• Masks that have exhalation valves and vents are not recommended. These offer some protection from the virus reaching the wearer but do not prevent the virus from the wearer from spreading to others. 

Should children wear masks?

Masks are not recommended for children below the age of 2. However, children over the age of one, who have been trained to safely wear a mask, can do so.  

Children older than 2 years of age need to wear a mask. Find a mask for their size to ensure better coverage. 

How to use masks?

The most important part to keep in mind to ensure effective utilisation of face masks, is to know how to use them. Here are some steps you can follow –

  • Clean your hands with soap and water (for 20 seconds) or alcohol-based sanitisers before wearing a mask
  • Make sure your nose and mouth are covered by the mask and there should be no space between them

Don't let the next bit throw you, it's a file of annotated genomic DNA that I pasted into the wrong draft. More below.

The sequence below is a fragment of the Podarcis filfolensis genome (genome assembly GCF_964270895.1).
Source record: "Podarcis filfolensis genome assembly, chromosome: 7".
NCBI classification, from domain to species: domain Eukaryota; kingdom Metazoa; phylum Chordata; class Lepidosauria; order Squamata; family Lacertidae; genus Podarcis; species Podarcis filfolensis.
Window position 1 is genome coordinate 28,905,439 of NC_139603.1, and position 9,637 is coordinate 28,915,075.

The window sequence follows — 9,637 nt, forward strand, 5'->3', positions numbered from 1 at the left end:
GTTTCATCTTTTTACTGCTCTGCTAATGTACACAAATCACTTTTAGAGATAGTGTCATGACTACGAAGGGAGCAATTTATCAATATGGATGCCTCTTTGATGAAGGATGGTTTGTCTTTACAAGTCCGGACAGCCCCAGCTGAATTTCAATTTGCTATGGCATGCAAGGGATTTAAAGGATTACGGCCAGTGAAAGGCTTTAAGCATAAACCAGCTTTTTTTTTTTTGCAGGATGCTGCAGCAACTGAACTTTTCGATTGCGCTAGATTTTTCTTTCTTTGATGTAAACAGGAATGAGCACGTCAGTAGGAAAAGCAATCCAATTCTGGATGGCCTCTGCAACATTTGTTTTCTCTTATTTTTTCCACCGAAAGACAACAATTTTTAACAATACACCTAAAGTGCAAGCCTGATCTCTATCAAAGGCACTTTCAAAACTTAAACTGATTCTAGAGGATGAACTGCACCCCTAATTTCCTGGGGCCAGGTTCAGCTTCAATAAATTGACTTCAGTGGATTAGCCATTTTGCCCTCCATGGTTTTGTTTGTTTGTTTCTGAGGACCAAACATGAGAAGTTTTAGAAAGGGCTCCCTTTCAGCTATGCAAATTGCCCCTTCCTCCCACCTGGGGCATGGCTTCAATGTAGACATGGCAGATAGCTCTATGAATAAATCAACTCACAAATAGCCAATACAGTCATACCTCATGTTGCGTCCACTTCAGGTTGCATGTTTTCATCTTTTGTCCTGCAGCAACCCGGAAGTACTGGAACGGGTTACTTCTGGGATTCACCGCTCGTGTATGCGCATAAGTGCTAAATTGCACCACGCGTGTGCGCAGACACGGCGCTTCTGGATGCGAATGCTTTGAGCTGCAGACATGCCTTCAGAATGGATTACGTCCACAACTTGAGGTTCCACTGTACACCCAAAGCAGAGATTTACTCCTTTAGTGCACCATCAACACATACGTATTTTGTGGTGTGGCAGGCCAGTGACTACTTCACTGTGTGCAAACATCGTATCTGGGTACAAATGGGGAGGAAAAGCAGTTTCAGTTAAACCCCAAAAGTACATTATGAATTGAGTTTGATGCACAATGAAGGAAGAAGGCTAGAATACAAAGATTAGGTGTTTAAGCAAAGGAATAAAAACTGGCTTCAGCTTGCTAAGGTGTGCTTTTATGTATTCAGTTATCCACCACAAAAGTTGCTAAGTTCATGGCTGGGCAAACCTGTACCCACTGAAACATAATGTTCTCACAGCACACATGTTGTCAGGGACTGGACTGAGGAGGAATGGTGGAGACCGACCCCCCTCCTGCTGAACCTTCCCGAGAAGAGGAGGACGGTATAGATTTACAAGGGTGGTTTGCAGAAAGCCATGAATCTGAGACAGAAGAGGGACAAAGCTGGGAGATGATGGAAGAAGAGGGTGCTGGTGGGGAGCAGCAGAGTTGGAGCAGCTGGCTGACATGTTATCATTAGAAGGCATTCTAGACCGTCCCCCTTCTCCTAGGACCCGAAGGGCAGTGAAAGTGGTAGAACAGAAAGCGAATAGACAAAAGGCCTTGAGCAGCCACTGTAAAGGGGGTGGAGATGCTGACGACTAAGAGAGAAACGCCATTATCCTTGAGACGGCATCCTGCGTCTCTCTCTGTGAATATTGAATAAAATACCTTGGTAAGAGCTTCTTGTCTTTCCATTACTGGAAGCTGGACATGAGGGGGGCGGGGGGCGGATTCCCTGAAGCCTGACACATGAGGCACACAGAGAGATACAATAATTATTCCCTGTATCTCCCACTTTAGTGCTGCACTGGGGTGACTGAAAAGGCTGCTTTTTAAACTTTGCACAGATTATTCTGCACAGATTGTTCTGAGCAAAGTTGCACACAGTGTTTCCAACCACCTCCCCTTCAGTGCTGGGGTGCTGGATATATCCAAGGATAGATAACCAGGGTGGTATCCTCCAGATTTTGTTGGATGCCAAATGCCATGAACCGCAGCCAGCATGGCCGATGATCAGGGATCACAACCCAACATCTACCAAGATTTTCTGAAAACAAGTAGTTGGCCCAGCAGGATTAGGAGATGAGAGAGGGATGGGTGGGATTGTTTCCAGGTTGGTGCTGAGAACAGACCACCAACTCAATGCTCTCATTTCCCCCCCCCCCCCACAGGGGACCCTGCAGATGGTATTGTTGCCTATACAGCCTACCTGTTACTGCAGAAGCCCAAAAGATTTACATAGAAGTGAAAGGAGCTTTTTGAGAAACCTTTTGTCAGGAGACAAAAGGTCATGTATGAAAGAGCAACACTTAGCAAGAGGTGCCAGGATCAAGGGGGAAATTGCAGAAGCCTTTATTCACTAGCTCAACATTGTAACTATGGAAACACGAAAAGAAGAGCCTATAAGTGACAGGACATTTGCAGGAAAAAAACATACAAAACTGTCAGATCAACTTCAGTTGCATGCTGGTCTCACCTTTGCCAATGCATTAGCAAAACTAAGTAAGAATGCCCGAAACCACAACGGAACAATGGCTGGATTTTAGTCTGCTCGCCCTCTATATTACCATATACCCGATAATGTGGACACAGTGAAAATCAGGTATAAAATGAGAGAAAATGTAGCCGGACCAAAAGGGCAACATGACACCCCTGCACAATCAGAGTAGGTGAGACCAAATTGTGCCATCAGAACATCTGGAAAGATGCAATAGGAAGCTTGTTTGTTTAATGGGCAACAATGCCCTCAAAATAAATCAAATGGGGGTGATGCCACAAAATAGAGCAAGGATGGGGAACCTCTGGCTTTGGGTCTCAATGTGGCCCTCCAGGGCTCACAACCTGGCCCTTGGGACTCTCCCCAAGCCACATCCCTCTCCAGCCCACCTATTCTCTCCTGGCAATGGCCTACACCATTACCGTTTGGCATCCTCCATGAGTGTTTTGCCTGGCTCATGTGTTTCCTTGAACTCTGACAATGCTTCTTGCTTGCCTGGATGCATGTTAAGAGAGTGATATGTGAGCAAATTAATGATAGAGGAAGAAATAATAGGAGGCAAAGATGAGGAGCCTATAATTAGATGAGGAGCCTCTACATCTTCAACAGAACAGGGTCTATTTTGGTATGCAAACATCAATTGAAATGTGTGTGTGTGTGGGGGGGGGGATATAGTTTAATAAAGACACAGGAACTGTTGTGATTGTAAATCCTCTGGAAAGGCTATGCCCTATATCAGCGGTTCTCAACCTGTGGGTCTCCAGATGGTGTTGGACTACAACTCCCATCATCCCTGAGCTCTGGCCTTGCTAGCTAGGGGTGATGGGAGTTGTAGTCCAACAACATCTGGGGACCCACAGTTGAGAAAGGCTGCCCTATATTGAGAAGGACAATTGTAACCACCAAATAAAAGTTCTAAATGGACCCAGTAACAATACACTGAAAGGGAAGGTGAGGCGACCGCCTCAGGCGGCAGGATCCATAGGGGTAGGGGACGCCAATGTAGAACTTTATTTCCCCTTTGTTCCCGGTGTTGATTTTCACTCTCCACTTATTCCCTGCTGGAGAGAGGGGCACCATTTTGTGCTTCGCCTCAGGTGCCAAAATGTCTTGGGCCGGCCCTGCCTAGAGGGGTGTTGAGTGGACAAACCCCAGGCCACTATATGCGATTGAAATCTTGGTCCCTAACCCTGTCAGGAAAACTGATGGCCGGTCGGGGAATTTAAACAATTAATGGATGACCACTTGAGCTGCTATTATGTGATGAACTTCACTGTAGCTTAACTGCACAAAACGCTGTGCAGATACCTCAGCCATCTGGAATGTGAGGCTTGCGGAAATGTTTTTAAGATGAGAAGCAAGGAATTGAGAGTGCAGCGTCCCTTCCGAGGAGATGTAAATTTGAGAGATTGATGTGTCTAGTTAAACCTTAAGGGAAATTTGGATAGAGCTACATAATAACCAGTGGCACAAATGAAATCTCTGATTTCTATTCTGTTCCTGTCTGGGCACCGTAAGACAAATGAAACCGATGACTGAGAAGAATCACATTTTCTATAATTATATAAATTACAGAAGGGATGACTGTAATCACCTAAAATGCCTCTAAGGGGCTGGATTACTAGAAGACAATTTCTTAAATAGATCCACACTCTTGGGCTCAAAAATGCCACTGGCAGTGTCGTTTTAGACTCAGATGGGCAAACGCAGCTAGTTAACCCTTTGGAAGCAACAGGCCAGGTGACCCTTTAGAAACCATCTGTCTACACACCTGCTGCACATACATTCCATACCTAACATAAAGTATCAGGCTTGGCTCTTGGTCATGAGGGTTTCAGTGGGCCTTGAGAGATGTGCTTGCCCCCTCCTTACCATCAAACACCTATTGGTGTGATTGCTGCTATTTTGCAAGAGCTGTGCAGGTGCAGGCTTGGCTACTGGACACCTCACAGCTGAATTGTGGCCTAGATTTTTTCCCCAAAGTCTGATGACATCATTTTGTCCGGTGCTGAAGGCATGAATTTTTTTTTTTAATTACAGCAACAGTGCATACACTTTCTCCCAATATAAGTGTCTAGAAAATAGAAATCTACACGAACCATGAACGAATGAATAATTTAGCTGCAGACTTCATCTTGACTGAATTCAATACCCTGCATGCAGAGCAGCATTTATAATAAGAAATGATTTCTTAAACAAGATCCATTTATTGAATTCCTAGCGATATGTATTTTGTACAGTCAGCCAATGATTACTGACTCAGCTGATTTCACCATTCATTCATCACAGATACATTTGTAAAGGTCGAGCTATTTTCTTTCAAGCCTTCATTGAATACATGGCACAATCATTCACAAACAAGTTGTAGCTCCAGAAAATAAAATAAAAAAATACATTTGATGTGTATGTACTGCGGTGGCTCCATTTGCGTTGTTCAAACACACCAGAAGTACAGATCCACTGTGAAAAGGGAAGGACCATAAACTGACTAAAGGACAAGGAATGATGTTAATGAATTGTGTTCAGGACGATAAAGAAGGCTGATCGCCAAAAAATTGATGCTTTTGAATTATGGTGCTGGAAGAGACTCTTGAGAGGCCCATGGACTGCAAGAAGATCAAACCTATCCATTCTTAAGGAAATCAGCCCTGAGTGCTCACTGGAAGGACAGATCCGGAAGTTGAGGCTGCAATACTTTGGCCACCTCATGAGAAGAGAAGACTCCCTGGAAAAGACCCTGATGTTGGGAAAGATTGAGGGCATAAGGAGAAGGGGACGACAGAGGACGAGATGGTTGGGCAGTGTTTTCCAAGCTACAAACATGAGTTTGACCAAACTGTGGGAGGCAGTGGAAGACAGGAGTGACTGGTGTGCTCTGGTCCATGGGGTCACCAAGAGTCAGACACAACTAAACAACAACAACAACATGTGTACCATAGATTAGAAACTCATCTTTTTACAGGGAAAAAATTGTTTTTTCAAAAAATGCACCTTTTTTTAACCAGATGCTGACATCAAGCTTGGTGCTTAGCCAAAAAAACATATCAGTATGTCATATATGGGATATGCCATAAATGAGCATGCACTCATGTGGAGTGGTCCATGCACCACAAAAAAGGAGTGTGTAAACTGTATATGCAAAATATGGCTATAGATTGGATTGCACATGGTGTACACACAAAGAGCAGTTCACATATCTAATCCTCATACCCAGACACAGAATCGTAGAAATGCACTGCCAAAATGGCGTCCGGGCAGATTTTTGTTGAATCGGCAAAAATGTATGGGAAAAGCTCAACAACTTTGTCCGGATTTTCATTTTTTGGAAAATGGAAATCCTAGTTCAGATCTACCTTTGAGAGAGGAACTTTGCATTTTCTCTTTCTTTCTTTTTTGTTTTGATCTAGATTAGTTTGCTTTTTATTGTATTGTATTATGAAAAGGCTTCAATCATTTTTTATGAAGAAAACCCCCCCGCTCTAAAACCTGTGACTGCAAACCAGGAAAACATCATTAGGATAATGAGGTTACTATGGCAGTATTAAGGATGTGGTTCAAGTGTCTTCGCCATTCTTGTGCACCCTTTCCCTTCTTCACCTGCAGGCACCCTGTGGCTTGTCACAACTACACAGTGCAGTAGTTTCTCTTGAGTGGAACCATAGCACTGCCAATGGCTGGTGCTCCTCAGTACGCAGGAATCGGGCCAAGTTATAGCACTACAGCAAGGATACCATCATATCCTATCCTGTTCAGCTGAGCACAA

• Avoid touching your mask when you are wearing them, and if you do so, sanitise your hands with soap and water or a hand-rub
  • While removing the mask, remove it from the back of your head and make sure you don’t touch the face of the mask
  • Dispose the masks after each use in a closed bin and do not reuse them. Sanitise your hands post disposal

Face masks during cancer treatment

For people who may need to travel to hospitals and treatment centres, it is advisable to wear masks whenever out of home –  throughout your travel, and even during the treatment if possible. For instance, if you are undergoing an IV chemotherapy treatment, you can continue to wear masks unless your doctor asks you to remove them.

Wearing masks indoors

According to the latest directives from the government of India, citizens have been advised to wear masks even inside their own homes. This is to prevent the spread of virus between family members. 

It is also advised that you not invite people into your home, to reduce the spread of virus. 

Do I need to use face masks even after vaccination against COVID-19?

Yes, you must continue wearing face masks even after you are vaccinated against COVID-19. This is important to continue protecting yourself and others from the virus.